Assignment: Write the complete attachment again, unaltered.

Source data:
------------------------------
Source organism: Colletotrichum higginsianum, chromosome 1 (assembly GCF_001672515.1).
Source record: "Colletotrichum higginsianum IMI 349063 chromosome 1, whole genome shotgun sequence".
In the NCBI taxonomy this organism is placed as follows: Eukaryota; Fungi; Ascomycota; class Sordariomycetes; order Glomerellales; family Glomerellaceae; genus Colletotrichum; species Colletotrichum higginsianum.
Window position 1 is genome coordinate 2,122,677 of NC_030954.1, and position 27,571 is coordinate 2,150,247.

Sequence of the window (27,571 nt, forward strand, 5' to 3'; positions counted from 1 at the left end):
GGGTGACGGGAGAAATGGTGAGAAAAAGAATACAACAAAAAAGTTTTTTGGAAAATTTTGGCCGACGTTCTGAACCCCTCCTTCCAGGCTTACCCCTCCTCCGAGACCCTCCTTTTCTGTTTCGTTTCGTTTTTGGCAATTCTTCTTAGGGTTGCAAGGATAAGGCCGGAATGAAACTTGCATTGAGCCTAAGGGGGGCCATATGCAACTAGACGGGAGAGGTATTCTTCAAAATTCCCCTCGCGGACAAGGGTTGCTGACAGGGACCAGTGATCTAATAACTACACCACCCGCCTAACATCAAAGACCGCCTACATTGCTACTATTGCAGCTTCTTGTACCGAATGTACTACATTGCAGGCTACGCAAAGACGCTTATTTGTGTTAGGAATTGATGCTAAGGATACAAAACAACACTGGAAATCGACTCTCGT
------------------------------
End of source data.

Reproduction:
Source organism: Colletotrichum higginsianum, chromosome 1 (assembly GCF_001672515.1).
Source record: "Colletotrichum higginsianum IMI 349063 chromosome 1, whole genome shotgun sequence".
In the NCBI taxonomy this organism is placed as follows: Eukaryota; Fungi; Ascomycota; class Sordariomycetes; order Glomerellales; family Glomerellaceae; genus Colletotrichum; species Colletotrichum higginsianum.
Window position 1 is genome coordinate 2,122,677 of NC_030954.1, and position 27,571 is coordinate 2,150,247.

Sequence of the window (27,571 nt, forward strand, 5' to 3'; positions counted from 1 at the left end):
GGGTGACGGGAGAAATGGTGAGAAAAAGAATACAACAAAAAAGTTTTTTGGAAAATTTTGGCCGACGTTCTGAACCCCTCCTTCCAGGCTTACCCCTCCTCCGAGACCCTCCTTTTCTGTTTCGTTTCGTTTTTGGCAATTCTTCTTAGGGTTGCAAGGATAAGGCCGGAATGAAACTTGCATTGAGCCTAAGGGGGGCCATATGCAACTAGACGGGAGAGGTATTCTTCAAAATTCCCCTCGCGGACAAGGGTTGCTGACAGGGACCAGTGATCTAATAACTACACCACCCGCCTAACATCAAAGACCGCCTACATTGCTACTATTGCAGCTTCTTGTACCGAATGTACTACATTGCAGGCTACGCAAAGACGCTTATTTGTGTTAGGAATTGATGCTAAGGATACAAAACAACACTGGAAATCGACTCTCGT